But even with all these things in play, your dissertation can still take longer than two years. Keep in mind that you aren’t only writing. You won’t be able to sit down and reach your daily word count with ease. Because you’re not writing off the top of your head or brainstorming. Rather, you’re organizing, assessing, and presenting a substantially large amount of research. And, you’re composing an original and thorough argument based on that research.

So a dissertation requires a huge amount of foresight and an ability to both synthesize a large amount of data or research and account for nuances.

If you take time off, a few months of avoidance or even a few weeks of vacation, when you return you’ll have to spend time “getting back in the groove” and re-familiarizing yourself with your own material.
It’s not the kind of thing that you can do the night before.

How can I live a normal life while writing a dissertation?

# 1. Build in time to get into work mode.

You’re at your desk and you’ve got three hours of writing time ahead of you before the baby wakes up or you have to get back to your other job. It’s probably more like two hours. Give yourself some leeway and warm up time. An harsh regimen is actually going to slow you down, so give yourself a built-in warm up. Browse Facebook, do some online window shopping, play Words With Friends, google something, then reread the pages you wrote at your last session. Ok, ready? Now get started.
It’s ok to give yourself breaks
within your work time. It will actually help you stay focused.

# 2. Allow yourself some time to not think about the work.

Read something non-academic once in a while, a blog, People magazine, a trashy novel, a menu. You have to pull yourself out of the world of scholarly jargon every once in a while, or you’ll go crazy. Go ahead and binge on a little TV. You’ll see the entire series of “Breaking Bad” — twice, and you’ll have very smart theories on what it all means. Don’t worry about those making sense. You’re on break. Now get back to your actual work.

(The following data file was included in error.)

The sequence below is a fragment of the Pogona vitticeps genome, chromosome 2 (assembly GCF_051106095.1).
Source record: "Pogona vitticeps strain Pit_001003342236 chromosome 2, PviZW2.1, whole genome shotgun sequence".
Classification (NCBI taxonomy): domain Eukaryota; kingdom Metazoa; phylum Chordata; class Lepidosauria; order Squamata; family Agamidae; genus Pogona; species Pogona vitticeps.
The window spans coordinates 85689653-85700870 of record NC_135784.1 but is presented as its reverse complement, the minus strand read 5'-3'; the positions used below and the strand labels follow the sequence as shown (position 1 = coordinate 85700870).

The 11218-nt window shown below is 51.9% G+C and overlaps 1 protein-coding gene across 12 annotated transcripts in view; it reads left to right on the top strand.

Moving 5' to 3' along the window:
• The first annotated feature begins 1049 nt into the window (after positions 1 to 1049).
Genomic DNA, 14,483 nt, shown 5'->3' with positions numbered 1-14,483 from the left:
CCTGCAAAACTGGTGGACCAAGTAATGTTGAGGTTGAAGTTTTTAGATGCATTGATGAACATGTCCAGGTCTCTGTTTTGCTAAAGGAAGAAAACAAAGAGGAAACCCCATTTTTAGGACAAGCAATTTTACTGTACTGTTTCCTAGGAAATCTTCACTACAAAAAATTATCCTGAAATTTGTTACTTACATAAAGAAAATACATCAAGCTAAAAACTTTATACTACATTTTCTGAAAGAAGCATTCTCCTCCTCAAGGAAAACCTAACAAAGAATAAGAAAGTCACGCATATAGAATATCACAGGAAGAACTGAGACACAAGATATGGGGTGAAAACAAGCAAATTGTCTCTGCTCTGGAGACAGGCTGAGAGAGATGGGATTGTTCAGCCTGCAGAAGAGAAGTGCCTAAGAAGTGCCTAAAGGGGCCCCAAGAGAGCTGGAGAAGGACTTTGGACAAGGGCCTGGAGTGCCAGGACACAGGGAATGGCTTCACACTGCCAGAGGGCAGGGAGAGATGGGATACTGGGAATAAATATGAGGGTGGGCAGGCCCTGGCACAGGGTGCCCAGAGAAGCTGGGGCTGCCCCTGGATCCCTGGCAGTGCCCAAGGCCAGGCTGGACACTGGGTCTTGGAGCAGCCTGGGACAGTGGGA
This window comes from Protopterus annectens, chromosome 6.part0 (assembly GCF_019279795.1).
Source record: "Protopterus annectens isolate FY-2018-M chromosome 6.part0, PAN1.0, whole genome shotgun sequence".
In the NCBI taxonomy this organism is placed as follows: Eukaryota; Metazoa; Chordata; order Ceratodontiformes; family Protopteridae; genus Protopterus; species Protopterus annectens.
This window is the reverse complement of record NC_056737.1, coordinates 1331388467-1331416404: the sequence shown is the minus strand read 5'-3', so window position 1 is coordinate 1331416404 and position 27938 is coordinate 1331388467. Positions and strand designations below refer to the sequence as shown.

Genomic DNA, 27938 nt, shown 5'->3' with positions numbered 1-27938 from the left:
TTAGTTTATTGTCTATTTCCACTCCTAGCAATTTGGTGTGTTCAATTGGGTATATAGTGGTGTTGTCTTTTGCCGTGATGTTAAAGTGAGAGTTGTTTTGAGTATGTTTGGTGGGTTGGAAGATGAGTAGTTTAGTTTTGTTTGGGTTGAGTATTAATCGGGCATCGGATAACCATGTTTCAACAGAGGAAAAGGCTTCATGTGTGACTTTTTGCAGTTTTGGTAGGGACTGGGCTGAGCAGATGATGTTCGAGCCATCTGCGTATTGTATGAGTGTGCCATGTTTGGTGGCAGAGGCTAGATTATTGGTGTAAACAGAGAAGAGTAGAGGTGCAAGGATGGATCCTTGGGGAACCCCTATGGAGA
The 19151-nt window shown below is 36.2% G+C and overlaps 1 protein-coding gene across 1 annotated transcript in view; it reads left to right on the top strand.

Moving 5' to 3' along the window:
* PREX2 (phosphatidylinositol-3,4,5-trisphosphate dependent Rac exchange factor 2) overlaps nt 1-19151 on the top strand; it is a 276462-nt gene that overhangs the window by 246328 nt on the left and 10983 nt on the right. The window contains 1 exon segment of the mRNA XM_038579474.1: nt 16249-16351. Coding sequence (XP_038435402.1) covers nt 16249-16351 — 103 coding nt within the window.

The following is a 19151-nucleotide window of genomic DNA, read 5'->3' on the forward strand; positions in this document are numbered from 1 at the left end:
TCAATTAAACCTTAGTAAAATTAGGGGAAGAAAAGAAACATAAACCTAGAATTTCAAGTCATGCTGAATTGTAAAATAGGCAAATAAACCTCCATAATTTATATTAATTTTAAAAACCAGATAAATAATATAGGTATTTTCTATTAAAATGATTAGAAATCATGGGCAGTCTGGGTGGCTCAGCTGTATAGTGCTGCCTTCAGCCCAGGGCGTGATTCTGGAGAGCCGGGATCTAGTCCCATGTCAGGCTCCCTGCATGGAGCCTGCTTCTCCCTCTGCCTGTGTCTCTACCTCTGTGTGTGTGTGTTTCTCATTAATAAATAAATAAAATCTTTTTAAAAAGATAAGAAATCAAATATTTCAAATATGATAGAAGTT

# 3. Don’t expect non-academics to understand what you’re doing or what you’re going through.

In general, your parents, your neighbor, your spouse and the guy at the grocery store have no idea what a dissertation entails or what your research and theories mean when you talk about them. You can explain to them that it’s so hard and so important, and still they won’t understand and they won’t quite believe you. They’re thinking: “How hard can it be? Just write the thing already!”

No one outside of academia can ever really understand what a dissertation entails. So just let the topic go when you’re with non-scholars. Talk about the weather, the dinner menu, and what you like best about “Game of Thrones.”


MacPhail, T. (2014, March 6). The No-Fail Secret to Writing a Dissertation. Retrieved August 11, 2014 from Vitae.

Mead, J. (2009, July 17). Take Lots of Breaks to Get More Done. Retrieved August 11, 2014 from Zen Habits.

Schuman, R. (2014, August 1). ABD Company. Retrieved August 11, 2014 from Slate.

Shingle, P. (2009, October 16). A Regular Writing Routine. Retrieved August 11, 2014 from Inside Higher Ed.